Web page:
October 4, 2019


A Few Quick Responses to Michael Burry’s Index-bubble Remarks

Burry: “This is very much like the bubble in synthetic asset-backed CDOs before the GFC in that price-setting in that market was not done by fundamental security-level analysis, but by massive capital flows based on Nobel-approved models of risk that proved to be untrue.”

  • Is there any market in the which the ‘normal’ state is for the marginal buyer to be a value-focused fundamental securities analyst? Even long before ETF and index funds, we’re pretty sure that’s not how most markets ever functioned
  • Credit ratings agencies made a business decision to rate large swaths of the sub-prime and alt-A CDO market AAA, then used a useful model to justify that decision. We know of no models approved by Nobel prize-winners supporting the idea that home-prices can’t go down, or that mortgage defaults should be uncorrelated in all states of the world
  • Money being allocated to broad equity ETFs (or active managers, or equities generally) isn’t largely being driven by false belief in any particular model (faulty or otherwise) nor an idea that there’s no risk in equities, it’s being largely driven by cash real rates at 0 and investors making a knowing decision to take more risk vs holding cash

Burry: “And now passive investing has removed price discovery from the equity markets. The simple theses and the models that get people into sectors, factors, indexes, or ETFs and mutual funds mimicking those strategies – these do not require the security-level analysis that is required for true price discovery.”

  • Active managers are still more than 50% of equity funds
  • Private-equity funds are larger than ever and can take under-valued public firms private
  • HF long-short funds are larger and more active then ever and can make market-neutral bets of almost unlimited size
  • If there was truly not enough price discovery, you’d expect large mis-pricings that sophisticated investors could capitalize on: so long-short funds should be having a field day, and private equity funds should find an incredible target-rich environment of great companies under-valued by the public markets. But neither seems to be happening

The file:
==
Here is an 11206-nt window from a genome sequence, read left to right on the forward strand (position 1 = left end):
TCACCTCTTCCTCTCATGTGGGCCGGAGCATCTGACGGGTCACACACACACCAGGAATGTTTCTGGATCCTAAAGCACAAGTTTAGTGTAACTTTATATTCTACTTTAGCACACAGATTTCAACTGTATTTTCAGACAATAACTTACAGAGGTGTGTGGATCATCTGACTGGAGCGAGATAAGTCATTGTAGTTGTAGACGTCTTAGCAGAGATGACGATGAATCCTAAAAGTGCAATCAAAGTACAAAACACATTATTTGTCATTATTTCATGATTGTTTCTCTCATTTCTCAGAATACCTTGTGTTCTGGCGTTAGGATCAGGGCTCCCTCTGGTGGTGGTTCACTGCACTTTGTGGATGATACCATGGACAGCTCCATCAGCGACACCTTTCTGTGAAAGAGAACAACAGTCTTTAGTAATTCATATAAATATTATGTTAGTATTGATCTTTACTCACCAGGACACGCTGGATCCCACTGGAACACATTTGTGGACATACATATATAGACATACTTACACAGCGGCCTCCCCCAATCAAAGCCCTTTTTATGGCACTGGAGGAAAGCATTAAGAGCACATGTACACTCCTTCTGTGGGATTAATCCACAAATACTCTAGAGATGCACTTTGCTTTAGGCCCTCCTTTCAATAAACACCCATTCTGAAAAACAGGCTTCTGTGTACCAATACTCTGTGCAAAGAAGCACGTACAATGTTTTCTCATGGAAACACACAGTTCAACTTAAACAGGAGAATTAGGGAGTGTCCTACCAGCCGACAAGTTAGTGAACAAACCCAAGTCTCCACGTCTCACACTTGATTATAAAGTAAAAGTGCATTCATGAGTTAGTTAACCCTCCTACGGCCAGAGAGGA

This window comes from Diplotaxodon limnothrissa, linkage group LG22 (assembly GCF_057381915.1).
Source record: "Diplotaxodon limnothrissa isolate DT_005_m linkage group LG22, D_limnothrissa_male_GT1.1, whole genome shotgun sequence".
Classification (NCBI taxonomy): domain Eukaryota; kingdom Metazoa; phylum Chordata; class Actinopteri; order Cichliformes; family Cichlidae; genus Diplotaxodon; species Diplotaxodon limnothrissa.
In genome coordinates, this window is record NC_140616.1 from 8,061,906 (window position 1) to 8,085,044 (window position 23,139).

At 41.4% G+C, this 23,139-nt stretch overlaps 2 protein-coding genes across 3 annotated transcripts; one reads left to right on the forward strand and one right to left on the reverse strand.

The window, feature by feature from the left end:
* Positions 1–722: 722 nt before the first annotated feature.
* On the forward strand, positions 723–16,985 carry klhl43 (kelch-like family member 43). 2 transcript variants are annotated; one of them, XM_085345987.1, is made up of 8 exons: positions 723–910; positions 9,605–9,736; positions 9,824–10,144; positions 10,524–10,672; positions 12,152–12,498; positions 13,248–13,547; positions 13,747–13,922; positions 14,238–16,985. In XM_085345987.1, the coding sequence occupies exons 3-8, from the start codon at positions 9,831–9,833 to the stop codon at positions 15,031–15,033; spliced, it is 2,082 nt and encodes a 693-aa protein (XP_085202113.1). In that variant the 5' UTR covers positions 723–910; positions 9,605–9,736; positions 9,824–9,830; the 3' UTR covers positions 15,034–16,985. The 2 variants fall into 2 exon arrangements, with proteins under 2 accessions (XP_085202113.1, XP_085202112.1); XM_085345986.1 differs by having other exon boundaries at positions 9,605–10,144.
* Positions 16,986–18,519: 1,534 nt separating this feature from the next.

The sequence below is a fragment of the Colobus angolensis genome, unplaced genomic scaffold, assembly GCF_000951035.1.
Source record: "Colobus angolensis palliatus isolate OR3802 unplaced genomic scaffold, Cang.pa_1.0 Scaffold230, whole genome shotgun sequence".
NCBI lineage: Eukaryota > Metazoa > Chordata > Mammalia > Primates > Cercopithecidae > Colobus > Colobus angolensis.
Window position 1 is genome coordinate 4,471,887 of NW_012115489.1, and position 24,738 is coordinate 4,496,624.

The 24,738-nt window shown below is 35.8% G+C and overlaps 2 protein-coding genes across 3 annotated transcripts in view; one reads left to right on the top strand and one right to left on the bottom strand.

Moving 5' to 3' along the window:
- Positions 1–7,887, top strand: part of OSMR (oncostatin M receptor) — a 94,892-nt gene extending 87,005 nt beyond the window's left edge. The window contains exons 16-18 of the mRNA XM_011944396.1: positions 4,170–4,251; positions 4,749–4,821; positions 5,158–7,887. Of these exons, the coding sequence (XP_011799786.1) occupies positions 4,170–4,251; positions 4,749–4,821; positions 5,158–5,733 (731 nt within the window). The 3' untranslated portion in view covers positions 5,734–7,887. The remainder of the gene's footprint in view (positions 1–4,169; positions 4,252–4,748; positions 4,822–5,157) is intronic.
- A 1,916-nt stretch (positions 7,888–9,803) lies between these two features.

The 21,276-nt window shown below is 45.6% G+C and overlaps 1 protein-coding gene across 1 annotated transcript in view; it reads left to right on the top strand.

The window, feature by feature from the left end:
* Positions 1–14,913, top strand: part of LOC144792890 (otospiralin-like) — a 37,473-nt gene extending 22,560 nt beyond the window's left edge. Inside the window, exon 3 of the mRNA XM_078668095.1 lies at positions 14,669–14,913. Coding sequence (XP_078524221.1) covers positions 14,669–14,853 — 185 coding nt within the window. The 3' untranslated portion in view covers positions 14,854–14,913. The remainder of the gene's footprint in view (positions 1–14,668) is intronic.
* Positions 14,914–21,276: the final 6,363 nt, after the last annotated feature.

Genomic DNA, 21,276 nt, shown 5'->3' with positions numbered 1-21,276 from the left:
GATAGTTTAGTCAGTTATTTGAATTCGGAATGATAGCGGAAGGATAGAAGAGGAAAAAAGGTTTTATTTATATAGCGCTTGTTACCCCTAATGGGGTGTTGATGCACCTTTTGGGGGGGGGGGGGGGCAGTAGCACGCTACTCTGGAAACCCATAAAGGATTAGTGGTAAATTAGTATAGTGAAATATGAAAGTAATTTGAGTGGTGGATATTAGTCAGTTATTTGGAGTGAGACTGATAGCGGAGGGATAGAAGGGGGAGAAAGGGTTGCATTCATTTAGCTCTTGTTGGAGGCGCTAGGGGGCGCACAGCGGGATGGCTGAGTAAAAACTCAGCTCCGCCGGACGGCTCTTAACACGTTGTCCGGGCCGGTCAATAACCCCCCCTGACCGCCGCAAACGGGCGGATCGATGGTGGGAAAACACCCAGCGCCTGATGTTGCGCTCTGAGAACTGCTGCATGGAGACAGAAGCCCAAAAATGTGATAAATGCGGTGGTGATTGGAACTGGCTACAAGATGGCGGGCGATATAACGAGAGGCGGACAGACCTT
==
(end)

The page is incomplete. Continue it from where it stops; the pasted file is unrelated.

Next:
• If passive vehicles were really distorting markets, you’d expect significant discrepancies between public and private valuations, and if there’s a public-markets bubble you’d expect the public market valuation to be much higher. But in fact, many companies are choosing to stay private because they’re getting higher private-market valuations, in an environment where in theory all the private investors are sophisticated securities-analyst types. By way of example, Wework’s latest private valuation was $47B, while now they’re talking about an IPO at more like $10B because the public markets are so much more skeptical of Wework’s fundamentals than the private markets have been

Burry: “In the Russell 2000 Index, for instance, the vast majority of stocks are lower volume, lower value-traded stocks. Today I counted 1,049 stocks that traded less than $5 million in value during the day. That is over half, and almost half of those – 456 stocks – traded less than $1 million during the day. Yet through indexation and passive investing, hundreds of billions are linked to stocks like this.”

  • He seems to be arguing that investors in aggregate should hold a lot less of these small/less liquid stocks than they do, but doesn’t that seem to cut against the idea that these smaller, less liquid stocks are significantly under-valued because of passive investing?

Burry: “Potentially making it worse will be the impossibility of unwinding the derivatives and naked buy/sell strategies used to help so many of these funds pseudo-match flows and prices each and every day. This fundamental concept is the same one that resulted in the market meltdowns in 2008.”

  • We have no idea what this means

Burry: “The bubble in passive investing through ETFs and index funds as well as the trend to very large size among asset managers has orphaned smaller value-type securities globally,”

  • We’d think the proliferation of value and small-cap funds would make investing in smaller value-type securities easier and more widespread than it ever has been, far from orphaning them. Micro-cap names may be getting excluded, but it’s not like micro-caps were easy or common to invest in prior to passive investing either